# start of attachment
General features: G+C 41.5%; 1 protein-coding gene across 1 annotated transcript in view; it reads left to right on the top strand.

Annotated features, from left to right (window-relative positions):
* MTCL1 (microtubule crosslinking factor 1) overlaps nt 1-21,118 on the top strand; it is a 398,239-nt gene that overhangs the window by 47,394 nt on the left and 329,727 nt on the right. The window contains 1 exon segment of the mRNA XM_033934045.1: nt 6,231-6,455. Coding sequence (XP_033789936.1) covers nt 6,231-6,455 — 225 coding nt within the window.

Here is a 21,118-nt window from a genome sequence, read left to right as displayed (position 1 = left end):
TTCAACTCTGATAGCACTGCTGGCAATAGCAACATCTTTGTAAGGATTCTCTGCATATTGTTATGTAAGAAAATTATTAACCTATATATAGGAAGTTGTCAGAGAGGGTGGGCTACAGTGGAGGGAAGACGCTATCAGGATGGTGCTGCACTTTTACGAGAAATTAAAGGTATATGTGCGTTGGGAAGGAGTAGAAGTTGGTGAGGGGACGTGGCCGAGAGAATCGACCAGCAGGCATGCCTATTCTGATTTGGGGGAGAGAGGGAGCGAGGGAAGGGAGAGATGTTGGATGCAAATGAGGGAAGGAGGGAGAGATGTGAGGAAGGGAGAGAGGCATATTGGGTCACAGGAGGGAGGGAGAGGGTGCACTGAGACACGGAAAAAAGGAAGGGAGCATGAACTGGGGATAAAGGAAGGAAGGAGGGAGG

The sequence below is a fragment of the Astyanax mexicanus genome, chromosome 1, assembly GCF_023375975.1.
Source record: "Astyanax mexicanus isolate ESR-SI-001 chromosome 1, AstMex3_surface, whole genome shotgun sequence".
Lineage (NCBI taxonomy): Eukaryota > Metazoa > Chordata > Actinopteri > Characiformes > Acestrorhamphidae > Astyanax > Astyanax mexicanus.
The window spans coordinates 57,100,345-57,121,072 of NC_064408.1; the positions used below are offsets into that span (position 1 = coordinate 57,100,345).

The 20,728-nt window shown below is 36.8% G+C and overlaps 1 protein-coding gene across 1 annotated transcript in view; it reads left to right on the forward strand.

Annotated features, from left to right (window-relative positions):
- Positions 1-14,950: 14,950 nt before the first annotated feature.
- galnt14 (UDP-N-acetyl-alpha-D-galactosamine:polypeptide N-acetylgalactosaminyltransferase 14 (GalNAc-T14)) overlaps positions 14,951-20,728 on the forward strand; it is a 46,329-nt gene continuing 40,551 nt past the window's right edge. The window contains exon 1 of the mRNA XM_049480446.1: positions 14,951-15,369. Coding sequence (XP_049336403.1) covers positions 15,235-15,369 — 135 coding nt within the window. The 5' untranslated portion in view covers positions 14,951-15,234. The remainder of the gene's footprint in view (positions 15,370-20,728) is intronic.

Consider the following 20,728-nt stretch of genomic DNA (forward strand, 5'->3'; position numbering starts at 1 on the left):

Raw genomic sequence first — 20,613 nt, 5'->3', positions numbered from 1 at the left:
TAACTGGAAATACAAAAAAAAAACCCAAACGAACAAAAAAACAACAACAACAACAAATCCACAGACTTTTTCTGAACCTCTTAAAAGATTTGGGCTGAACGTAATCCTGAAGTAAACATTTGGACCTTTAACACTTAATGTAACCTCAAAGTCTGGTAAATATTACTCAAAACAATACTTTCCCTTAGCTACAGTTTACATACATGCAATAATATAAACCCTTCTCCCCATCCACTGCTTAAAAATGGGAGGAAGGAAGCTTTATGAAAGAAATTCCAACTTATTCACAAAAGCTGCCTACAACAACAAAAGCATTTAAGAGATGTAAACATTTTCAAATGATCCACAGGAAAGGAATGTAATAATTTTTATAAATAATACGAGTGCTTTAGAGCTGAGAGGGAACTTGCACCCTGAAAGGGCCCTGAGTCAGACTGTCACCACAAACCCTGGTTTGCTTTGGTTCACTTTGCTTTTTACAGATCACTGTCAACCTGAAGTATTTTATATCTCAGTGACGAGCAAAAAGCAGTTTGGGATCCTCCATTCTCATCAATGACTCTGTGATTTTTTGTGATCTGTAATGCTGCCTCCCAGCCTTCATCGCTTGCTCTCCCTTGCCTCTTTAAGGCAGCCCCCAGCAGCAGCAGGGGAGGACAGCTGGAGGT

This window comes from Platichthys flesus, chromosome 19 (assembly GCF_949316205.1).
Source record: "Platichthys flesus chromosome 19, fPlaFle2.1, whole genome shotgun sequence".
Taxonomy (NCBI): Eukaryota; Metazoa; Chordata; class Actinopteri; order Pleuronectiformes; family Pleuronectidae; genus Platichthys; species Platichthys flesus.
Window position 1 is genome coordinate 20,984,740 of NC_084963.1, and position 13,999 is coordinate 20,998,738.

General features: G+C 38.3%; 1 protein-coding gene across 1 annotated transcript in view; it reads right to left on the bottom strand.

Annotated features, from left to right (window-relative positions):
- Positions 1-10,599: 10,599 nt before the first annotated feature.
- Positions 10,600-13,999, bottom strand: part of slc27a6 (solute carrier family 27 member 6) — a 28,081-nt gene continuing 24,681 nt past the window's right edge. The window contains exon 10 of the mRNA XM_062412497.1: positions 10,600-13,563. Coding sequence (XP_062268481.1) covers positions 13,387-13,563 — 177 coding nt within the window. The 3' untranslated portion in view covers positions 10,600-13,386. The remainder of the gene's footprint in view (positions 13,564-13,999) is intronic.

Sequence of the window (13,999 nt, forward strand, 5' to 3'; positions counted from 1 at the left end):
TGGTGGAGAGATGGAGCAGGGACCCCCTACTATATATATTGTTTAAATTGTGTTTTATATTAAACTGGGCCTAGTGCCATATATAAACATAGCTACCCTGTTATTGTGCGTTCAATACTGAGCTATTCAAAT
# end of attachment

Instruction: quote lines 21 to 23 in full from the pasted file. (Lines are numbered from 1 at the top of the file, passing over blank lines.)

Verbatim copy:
General features: G+C 38.3%; 1 protein-coding gene across 1 annotated transcript in view; it reads right to left on the bottom strand.

Annotated features, from left to right (window-relative positions):
- Positions 1-10,599: 10,599 nt before the first annotated feature.